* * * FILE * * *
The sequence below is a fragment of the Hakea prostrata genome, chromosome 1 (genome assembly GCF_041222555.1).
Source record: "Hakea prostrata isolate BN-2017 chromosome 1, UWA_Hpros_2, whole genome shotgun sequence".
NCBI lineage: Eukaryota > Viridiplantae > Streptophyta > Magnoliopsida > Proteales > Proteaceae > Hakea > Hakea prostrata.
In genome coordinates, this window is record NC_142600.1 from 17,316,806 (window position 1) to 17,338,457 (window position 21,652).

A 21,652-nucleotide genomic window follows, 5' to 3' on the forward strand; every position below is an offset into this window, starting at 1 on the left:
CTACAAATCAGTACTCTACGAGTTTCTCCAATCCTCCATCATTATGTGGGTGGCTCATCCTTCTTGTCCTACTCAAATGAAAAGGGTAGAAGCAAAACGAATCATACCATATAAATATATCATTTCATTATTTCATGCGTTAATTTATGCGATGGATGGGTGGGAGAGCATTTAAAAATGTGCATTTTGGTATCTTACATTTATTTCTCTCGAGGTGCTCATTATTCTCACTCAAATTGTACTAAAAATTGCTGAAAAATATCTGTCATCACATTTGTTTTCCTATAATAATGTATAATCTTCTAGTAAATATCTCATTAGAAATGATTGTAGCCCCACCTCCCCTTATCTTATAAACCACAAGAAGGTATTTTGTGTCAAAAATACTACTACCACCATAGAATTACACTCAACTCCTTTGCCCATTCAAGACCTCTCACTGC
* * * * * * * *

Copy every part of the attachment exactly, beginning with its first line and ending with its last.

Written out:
The sequence below is a fragment of the Hakea prostrata genome, chromosome 1 (genome assembly GCF_041222555.1).
Source record: "Hakea prostrata isolate BN-2017 chromosome 1, UWA_Hpros_2, whole genome shotgun sequence".
NCBI lineage: Eukaryota > Viridiplantae > Streptophyta > Magnoliopsida > Proteales > Proteaceae > Hakea > Hakea prostrata.
In genome coordinates, this window is record NC_142600.1 from 17,316,806 (window position 1) to 17,338,457 (window position 21,652).

A 21,652-nucleotide genomic window follows, 5' to 3' on the forward strand; every position below is an offset into this window, starting at 1 on the left:
CTACAAATCAGTACTCTACGAGTTTCTCCAATCCTCCATCATTATGTGGGTGGCTCATCCTTCTTGTCCTACTCAAATGAAAAGGGTAGAAGCAAAACGAATCATACCATATAAATATATCATTTCATTATTTCATGCGTTAATTTATGCGATGGATGGGTGGGAGAGCATTTAAAAATGTGCATTTTGGTATCTTACATTTATTTCTCTCGAGGTGCTCATTATTCTCACTCAAATTGTACTAAAAATTGCTGAAAAATATCTGTCATCACATTTGTTTTCCTATAATAATGTATAATCTTCTAGTAAATATCTCATTAGAAATGATTGTAGCCCCACCTCCCCTTATCTTATAAACCACAAGAAGGTATTTTGTGTCAAAAATACTACTACCACCATAGAATTACACTCAACTCCTTTGCCCATTCAAGACCTCTCACTGC